Brentford fail to seize chance against weakened Chelsea before ruthless stars prove the difference

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 (REUTERS)
(REUTERS)

A week ago, Thomas Frank called for this Carabao Cup quarter-final, as well as last weekend’s Premier League matches, to be postponed as part of a league-wide circuit breaker.

When he did not get his wish, few were more aggrieved than Thomas Tuchel, whose Chelsea side had a request to postpone their draw at Wolves rejected, in spite of a rampant Covid outbreak.

At one point or another, then, neither manager had been exactly gagging for this fixture to go ahead in the run up to Christmas, but as he looks at his side among the semi-final lineup, with Manchester City and Manchester United having already exited the competition the wrong side of the New Year, it is Tuchel who will be rather glad it did.

The German made eight changes to the already depleted XI that started against Wolves, and in a roundabout way it was his willingness to deprioritise this cup tie that eventually settled it in his side’s favour, the strength of the Blues bench proving the decisive factor in a game that had been ready to swing either way.

Tuchel had six first-team starters among his substitutes and sent on all five of them to play pivotal roles, quick feet from N’Golo Kante teeing up Reece James for the cross which forced the opener, then Mason Mount sliding in behind for Christian Pulisic to win the spot-kick which Jorginho converted to book a semi-final berth.

That the crucial opener skewed in off the unlucky Pontus Jansson, Tuchel would say, was a literal slice of luck that his side just about deserved, having lost further ground in the Premier League title race after being told to play on at Molineux.

There is little sympathy around for the German given the resources at his disposal, nor should there be from Brentford fans, who have seen their own side ravaged by injuries to key players all season, as well as disrupted by Covid even before their recent postponements.

But it was clear that the Chelsea team that started this game was there for the taking, made up largely of returning players lacking sharpness, out of favour squad members short on form and three teenage debutants, accompanied by a sprinkling of first-team regulars, and as such, Brentford will surely look back on this exit as a significant opportunity missed.

One set of fans may sing about being champions of Europe, the other a bus stop in Hounslow, but this was on paper about as close to a meeting of equals as this west London derby has seen, at least until the visitors sent for the cavalry.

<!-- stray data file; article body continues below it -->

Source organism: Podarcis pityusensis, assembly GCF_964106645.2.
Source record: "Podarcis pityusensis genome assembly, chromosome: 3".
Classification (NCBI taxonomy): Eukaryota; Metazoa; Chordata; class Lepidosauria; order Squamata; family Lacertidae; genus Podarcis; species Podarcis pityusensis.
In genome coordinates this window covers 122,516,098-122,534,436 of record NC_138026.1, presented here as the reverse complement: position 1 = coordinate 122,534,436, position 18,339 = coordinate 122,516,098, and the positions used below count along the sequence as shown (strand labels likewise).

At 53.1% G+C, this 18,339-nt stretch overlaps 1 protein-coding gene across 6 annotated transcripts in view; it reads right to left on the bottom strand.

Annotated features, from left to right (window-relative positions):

Brentford left perhaps their two best players on the bench in Christian Norgaard and Ivan Toney, but were otherwise close to full-strength off the back of their 11-day Covid hiatus, facing near enough the weakest side Tuchel has fielded in his Chelsea tenure.

 (REUTERS)
(REUTERS)

For the opening ten minutes the hosts seemed oblivious to that fact, as the visitors were allowed to dictate possession, but a burst down the left from the outstanding Rico Henry changed the mood and Mathias Jensen, Yoane Wissa and Henry himself all missed good chances before the break, with the Blues often in possession but rarely in command until the introductions of Jorginho and, latterly, Mount and Kante gave them the genuine control.

Frank spoke, typically romantically, before the game of wanting to create a little “Christmas miracle”, but in reality it was only a little more ruthlessness - and a little more luck - that denied them a semi-final spot.

Simons given tough night

Under different circumstances, Xavier Simons might’ve been looking for Carabao Cup minutes in red and white this season.

The teenager was on Brentford’s books until they made the increasingly vindicated decision to close their youth academy - ironically, in part, because its finest products were being poached by circling giants like Chelsea.

Simons made the switch to the Blues and has already had to battle back from two serious knee injuries in his brief career, so returning to Brentford this would have been a proud evening.

Unfortunately, it was also a pretty torrid one as the midfielder-by-trade was deployed out of position as a right-wing-back and was terrorised by Henry, who at one point shaped to cross and almost eyeballed his young opponent before realising the opening and driving past him to tee-up what should have been the opener for Jensen.

Henry has been magnificent for Brentford this season and even touted for England by his manager. More pressing, however, is that he is entering the final 18 months of his contract as the transfer window opens next month. Securing his future must be a priority.

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